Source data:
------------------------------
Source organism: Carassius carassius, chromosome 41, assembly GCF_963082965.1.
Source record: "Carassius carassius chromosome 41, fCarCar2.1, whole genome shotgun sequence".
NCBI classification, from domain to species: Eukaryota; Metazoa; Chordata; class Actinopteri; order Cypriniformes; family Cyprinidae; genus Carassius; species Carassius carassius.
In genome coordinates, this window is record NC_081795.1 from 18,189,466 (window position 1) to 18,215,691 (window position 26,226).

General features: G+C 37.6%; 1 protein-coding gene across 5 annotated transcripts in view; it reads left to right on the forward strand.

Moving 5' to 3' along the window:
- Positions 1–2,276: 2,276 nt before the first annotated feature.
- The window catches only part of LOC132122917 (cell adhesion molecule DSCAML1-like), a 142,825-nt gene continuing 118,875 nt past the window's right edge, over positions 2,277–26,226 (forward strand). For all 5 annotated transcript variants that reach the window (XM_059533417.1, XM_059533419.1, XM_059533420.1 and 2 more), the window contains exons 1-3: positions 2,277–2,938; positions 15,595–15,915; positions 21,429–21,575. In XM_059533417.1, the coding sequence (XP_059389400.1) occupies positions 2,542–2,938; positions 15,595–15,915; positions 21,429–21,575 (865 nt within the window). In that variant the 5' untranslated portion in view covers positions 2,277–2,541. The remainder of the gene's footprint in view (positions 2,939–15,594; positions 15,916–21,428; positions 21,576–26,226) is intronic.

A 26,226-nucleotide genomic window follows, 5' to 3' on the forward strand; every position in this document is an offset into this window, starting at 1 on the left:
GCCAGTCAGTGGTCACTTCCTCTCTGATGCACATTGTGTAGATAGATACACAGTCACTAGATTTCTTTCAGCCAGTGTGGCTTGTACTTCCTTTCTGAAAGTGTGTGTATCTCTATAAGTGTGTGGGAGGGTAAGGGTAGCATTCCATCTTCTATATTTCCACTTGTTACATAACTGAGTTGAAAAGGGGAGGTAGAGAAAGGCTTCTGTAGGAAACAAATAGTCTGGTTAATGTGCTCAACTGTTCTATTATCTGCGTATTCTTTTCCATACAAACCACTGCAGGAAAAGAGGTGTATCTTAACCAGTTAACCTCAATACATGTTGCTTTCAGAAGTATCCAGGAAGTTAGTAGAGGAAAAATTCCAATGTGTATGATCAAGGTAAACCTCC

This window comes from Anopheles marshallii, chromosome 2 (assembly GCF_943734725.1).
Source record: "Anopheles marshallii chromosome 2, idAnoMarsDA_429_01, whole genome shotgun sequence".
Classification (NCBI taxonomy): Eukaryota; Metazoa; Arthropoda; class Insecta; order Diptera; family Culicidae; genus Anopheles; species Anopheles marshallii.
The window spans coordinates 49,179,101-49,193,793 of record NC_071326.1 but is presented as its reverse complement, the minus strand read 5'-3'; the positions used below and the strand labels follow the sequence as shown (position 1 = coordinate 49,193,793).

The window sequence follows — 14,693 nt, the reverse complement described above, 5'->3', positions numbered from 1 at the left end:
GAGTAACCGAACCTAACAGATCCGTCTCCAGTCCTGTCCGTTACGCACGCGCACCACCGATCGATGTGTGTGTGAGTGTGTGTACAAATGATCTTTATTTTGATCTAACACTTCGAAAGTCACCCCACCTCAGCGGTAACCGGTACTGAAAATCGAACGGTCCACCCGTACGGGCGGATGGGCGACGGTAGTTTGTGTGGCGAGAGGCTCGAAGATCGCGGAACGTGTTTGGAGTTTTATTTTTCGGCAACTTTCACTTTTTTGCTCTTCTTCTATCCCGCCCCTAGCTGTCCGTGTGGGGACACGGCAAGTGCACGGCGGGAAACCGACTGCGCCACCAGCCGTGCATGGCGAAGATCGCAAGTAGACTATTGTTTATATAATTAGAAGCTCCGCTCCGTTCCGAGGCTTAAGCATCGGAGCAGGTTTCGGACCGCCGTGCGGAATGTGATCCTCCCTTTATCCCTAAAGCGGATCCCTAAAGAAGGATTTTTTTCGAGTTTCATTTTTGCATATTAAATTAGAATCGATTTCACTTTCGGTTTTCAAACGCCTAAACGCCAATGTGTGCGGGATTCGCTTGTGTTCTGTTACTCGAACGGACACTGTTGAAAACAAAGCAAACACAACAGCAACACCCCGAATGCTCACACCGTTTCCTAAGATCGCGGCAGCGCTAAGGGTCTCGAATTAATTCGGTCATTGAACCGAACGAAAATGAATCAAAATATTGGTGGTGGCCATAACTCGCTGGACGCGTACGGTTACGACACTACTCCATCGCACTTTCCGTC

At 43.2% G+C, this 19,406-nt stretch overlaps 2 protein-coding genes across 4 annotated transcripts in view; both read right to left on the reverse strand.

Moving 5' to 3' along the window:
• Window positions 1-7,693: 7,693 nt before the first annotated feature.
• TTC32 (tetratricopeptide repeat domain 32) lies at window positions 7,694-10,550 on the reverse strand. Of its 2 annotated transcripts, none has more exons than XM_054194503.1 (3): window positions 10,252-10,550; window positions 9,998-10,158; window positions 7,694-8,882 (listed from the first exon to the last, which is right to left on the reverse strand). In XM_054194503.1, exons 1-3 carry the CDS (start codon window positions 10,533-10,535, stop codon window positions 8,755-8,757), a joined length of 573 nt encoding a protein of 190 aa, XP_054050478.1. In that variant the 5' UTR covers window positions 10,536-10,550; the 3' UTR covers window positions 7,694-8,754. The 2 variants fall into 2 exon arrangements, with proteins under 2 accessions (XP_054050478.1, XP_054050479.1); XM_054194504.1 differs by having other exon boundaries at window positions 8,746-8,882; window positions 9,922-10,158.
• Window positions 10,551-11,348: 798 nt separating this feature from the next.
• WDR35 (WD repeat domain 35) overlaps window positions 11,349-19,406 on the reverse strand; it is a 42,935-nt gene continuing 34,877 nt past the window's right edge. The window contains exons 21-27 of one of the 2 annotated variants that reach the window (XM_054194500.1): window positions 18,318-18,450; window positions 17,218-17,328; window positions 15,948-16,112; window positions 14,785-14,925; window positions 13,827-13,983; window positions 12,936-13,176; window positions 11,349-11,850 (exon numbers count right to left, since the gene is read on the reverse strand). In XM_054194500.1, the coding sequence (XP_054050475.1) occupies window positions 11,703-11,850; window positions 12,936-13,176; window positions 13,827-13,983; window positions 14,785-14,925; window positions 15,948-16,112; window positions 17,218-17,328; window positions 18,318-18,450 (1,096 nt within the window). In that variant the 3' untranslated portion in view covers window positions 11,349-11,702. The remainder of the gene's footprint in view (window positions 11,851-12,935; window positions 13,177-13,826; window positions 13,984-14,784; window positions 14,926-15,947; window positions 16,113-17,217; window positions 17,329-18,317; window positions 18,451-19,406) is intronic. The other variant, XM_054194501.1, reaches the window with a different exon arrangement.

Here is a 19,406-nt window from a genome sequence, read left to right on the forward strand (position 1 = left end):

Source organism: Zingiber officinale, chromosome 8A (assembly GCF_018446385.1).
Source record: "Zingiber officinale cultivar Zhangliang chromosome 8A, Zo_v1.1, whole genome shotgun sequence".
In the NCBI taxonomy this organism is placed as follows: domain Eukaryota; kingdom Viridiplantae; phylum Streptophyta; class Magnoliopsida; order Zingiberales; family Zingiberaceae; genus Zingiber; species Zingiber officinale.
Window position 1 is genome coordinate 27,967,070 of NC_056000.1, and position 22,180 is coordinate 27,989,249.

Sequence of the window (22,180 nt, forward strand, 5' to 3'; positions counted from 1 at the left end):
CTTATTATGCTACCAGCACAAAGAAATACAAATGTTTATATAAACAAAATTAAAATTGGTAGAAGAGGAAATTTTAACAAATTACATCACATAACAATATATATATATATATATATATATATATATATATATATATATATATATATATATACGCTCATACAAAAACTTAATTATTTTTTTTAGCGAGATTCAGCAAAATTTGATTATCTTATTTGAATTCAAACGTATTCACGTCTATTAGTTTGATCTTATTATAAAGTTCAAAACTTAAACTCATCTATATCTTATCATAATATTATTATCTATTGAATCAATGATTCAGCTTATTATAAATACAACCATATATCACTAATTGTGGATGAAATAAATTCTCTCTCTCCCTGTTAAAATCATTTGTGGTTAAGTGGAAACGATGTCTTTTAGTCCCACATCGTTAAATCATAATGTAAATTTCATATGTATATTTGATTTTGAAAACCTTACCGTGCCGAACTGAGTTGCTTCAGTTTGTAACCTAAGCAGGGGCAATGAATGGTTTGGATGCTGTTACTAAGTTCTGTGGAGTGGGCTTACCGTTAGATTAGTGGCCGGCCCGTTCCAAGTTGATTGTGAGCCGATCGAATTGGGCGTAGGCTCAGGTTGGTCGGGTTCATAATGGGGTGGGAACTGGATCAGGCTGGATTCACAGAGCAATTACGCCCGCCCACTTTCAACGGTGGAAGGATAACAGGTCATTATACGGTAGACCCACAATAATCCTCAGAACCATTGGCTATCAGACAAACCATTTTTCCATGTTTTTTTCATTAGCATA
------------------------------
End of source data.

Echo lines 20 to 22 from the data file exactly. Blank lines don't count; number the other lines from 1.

• TTC32 (tetratricopeptide repeat domain 32) lies at window positions 7,694-10,550 on the reverse strand. Of its 2 annotated transcripts, none has more exons than XM_054194503.1 (3): window positions 10,252-10,550; window positions 9,998-10,158; window positions 7,694-8,882 (listed from the first exon to the last, which is right to left on the reverse strand). In XM_054194503.1, exons 1-3 carry the CDS (start codon window positions 10,533-10,535, stop codon window positions 8,755-8,757), a joined length of 573 nt encoding a protein of 190 aa, XP_054050478.1. In that variant the 5' UTR covers window positions 10,536-10,550; the 3' UTR covers window positions 7,694-8,754. The 2 variants fall into 2 exon arrangements, with proteins under 2 accessions (XP_054050478.1, XP_054050479.1); XM_054194504.1 differs by having other exon boundaries at window positions 8,746-8,882; window positions 9,922-10,158.
• Window positions 10,551-11,348: 798 nt separating this feature from the next.
• WDR35 (WD repeat domain 35) overlaps window positions 11,349-19,406 on the reverse strand; it is a 42,935-nt gene continuing 34,877 nt past the window's right edge. The window contains exons 21-27 of one of the 2 annotated variants that reach the window (XM_054194500.1): window positions 18,318-18,450; window positions 17,218-17,328; window positions 15,948-16,112; window positions 14,785-14,925; window positions 13,827-13,983; window positions 12,936-13,176; window positions 11,349-11,850 (exon numbers count right to left, since the gene is read on the reverse strand). In XM_054194500.1, the coding sequence (XP_054050475.1) occupies window positions 11,703-11,850; window positions 12,936-13,176; window positions 13,827-13,983; window positions 14,785-14,925; window positions 15,948-16,112; window positions 17,218-17,328; window positions 18,318-18,450 (1,096 nt within the window). In that variant the 3' untranslated portion in view covers window positions 11,349-11,702. The remainder of the gene's footprint in view (window positions 11,851-12,935; window positions 13,177-13,826; window positions 13,984-14,784; window positions 14,926-15,947; window positions 16,113-17,217; window positions 17,329-18,317; window positions 18,451-19,406) is intronic. The other variant, XM_054194501.1, reaches the window with a different exon arrangement.